What will become of new school funding?

Minnesota Education Commissioner Mary Cathryn Ricker visited the Fairmont school district this week. She learned about the many great things happening in the local schools and offered praise for the cooperation in the community to ensure that local students enjoy success today and tomorrow.

We have to echo her thoughts. Fairmont Area Schools has some incredible programs and initiatives. The district is forward-thinking, while working diligently to remain fiscally responsible. (It’s not perfect, of course, lest anyone think our praise is too effusive.)

One reason Ricker visited was to tout Gov. Tim Walz’s budget proposal for public schools. Under his plan, Fairmont Area would receive an additional $2 million over the next two years. The Republican-led Senate has its own proposal. Under it, Fairmont would get $322,000 more in the same time period.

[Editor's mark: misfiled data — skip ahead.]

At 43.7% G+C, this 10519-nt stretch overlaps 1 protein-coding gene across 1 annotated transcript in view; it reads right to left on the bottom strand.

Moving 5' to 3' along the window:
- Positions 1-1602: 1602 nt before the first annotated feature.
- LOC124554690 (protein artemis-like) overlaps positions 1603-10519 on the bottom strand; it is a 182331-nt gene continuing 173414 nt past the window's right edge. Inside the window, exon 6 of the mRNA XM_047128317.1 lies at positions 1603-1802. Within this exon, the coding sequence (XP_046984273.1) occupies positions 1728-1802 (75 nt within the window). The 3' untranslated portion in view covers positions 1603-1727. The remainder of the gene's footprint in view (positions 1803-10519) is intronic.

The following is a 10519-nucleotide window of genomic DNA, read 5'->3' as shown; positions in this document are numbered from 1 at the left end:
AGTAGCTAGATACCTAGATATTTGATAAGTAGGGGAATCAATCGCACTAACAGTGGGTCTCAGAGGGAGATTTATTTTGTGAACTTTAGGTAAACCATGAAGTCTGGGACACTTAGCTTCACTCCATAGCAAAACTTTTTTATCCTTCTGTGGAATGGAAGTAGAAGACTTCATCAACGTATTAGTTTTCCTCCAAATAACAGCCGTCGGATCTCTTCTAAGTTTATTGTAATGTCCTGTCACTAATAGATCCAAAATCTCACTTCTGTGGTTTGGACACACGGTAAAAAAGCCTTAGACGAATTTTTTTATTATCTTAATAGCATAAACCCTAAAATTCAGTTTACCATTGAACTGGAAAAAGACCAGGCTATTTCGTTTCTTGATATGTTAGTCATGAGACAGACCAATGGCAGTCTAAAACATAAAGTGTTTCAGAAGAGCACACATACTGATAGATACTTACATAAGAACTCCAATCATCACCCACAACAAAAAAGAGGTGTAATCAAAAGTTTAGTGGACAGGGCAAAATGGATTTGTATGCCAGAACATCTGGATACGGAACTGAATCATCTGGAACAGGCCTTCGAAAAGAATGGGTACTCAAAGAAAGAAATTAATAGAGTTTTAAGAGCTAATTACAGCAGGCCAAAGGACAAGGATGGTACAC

Well, who wouldn’t want $2 million compared to $322,000? But the question to be asked is what is the appropriate level of funding, not the highest level. Expect state lawmakers to negotiate something in the middle as they look to wrap up their session by May 20.

In determining appropriateness, one question to ask is what will taxpayers, parents and students get for the added money? Are the new funds meant to tackle inflation or drive new programs? What will those programs cost in the long run? Are they sustainable? Will the funds simply be poured into salaries? How much and why?

The answers are important not just today but for years to come. So they need to be good ones.

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